Solution: This is a geometric model with p =
0.260. The mean or expected value is 1/p = 1/.26 =
3.85, about 4. On average, his first hit each
game will
come on his
fourth time at bat.
For the second question, geometcdf(.26,4)
=
.70013424; there’s about a 70% chance he’ll get
his first hit within his first four times at bat.
In the previous section, we looked at the geometric model, where you just keep trying until you get a success. In this section, we’ll look at the binomial model, where you have a fixed number of trials and a varying number of successes.
The binomial model, also known as the binomial probability distribution or BPD, is a kind of discrete probability distribution that applies to Bernoulli trials when you have a fixed number of trials, n.
Expanding on the definition of Bernoulli trials, you can say that a binomial model is one where
Example 17: Cats again! 30.4% of US households
own one or more cats. You visit five households, selected randomly.
(a) What’s the chance that no more than two have
cats?
(b) What’s the chance that exactly two have cats?
(c) What’s the chance that at least two have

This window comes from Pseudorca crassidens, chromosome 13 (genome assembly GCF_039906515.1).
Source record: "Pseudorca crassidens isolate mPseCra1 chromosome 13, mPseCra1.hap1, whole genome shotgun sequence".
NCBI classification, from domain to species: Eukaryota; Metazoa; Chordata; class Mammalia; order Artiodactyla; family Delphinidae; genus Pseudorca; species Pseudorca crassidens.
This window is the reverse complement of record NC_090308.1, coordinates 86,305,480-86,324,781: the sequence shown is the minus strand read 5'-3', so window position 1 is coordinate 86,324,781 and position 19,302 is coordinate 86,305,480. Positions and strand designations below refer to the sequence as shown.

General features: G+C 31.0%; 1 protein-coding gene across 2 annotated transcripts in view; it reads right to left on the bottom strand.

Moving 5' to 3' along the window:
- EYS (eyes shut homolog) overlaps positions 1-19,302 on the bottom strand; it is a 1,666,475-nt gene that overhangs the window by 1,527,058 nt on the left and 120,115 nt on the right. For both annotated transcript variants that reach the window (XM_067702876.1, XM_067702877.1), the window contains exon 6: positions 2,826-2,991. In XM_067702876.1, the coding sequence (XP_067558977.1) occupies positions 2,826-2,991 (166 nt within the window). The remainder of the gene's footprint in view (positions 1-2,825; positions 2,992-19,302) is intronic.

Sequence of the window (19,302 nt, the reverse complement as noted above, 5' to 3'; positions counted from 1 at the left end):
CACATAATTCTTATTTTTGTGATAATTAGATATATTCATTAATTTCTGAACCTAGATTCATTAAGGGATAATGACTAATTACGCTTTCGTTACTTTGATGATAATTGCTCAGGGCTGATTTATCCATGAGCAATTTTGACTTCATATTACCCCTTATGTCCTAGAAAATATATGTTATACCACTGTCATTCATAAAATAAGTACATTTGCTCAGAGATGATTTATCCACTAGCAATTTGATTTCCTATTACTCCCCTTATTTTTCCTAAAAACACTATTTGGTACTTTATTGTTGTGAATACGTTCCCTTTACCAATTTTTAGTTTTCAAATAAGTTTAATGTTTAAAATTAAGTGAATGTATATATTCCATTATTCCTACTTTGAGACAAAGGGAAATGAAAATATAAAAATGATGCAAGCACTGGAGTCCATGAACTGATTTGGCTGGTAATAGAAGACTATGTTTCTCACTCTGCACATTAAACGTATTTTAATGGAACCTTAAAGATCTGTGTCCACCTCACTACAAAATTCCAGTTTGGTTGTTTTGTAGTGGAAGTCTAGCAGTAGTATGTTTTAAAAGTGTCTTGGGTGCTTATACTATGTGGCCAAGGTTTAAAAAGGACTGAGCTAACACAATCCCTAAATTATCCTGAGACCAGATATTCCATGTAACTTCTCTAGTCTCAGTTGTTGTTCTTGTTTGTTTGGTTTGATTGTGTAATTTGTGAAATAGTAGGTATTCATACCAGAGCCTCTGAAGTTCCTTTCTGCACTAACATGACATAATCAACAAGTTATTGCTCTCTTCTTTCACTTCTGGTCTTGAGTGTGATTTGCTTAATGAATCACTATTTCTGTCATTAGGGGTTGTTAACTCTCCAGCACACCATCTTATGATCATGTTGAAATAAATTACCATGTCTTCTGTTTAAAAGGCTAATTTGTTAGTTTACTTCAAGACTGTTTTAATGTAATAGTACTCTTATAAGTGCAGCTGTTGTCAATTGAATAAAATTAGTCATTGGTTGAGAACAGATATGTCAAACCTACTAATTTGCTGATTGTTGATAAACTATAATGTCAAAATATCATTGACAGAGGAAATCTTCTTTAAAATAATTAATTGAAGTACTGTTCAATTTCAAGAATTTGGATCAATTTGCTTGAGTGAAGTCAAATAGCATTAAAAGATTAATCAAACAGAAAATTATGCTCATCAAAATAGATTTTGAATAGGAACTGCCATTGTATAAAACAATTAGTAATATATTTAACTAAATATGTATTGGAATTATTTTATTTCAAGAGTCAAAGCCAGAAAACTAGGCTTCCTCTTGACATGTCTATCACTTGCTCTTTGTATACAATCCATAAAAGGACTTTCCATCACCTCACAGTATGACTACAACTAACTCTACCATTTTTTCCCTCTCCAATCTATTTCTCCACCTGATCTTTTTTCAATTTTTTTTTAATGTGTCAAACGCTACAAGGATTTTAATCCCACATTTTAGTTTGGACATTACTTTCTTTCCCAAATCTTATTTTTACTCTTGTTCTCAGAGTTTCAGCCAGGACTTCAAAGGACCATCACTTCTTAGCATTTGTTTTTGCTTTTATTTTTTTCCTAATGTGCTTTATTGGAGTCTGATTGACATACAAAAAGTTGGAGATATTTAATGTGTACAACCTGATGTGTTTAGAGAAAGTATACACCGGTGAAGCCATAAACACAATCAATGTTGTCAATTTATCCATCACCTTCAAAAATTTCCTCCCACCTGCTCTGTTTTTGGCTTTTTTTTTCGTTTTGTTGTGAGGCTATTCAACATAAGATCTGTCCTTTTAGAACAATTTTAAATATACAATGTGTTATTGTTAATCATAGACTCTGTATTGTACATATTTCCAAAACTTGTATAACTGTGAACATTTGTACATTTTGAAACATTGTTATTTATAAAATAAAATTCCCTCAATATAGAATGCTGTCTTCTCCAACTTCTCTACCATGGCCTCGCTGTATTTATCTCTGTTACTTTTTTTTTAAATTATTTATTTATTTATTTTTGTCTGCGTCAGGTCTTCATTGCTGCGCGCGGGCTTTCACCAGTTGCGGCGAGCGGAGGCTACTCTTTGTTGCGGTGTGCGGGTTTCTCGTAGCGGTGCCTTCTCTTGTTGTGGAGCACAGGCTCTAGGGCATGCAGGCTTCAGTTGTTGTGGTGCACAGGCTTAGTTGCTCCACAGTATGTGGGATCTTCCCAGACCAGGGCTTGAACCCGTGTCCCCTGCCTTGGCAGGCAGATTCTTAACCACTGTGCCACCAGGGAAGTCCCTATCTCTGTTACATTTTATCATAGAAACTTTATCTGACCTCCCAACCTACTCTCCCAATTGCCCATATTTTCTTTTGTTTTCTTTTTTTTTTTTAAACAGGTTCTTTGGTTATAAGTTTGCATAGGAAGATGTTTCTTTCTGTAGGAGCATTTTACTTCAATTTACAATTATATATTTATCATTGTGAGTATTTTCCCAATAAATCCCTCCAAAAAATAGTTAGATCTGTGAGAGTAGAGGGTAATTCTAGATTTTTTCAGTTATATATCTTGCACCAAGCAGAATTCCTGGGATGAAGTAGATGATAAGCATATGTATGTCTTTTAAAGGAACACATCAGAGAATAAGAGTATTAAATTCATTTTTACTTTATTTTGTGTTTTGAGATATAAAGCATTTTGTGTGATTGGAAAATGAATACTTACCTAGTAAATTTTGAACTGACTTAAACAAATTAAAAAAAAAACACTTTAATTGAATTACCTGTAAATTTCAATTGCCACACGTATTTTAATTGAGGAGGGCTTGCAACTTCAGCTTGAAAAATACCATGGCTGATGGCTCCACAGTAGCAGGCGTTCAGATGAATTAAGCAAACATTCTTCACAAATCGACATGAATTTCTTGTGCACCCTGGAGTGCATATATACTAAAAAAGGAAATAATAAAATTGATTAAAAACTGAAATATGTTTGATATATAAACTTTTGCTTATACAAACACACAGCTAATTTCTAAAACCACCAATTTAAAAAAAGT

cats?
(d) What’s the chance that two to four have
cats?
This problem fits the binomial model: n = 5 trials, each household does or does not have cats, and the probability p = 30.4% is the same for each household.
A picture of this binomial distribution is shown at right, and you can see some differences from the picture of the geometric distribution:
How do you read the picture? There’s about a 17% probability that none of the five households will have cats, about 36% that one of the five will have cats, and so on. (Why 36% and not 30.4%? Because there’s a greater chance of “winning” one out of five than one out of one.)
In this book we’re more concerned with computing probabilities, but it can be nice to get an overall picture of a distribution. I made this particular graph by using @RISK from Palisade Corporation, but you can also make histograms of binomial distributions by using MATH200A Program part 1(5).
Here you have a choice. Your TI83/84 calculator comes with two menu selections for the binomial model, but the MATH200A program gives you a simpler interface. Here’s a quick overview of both, before we start on computations:
With the MATH200A program (recommended):  If you’re not using the program: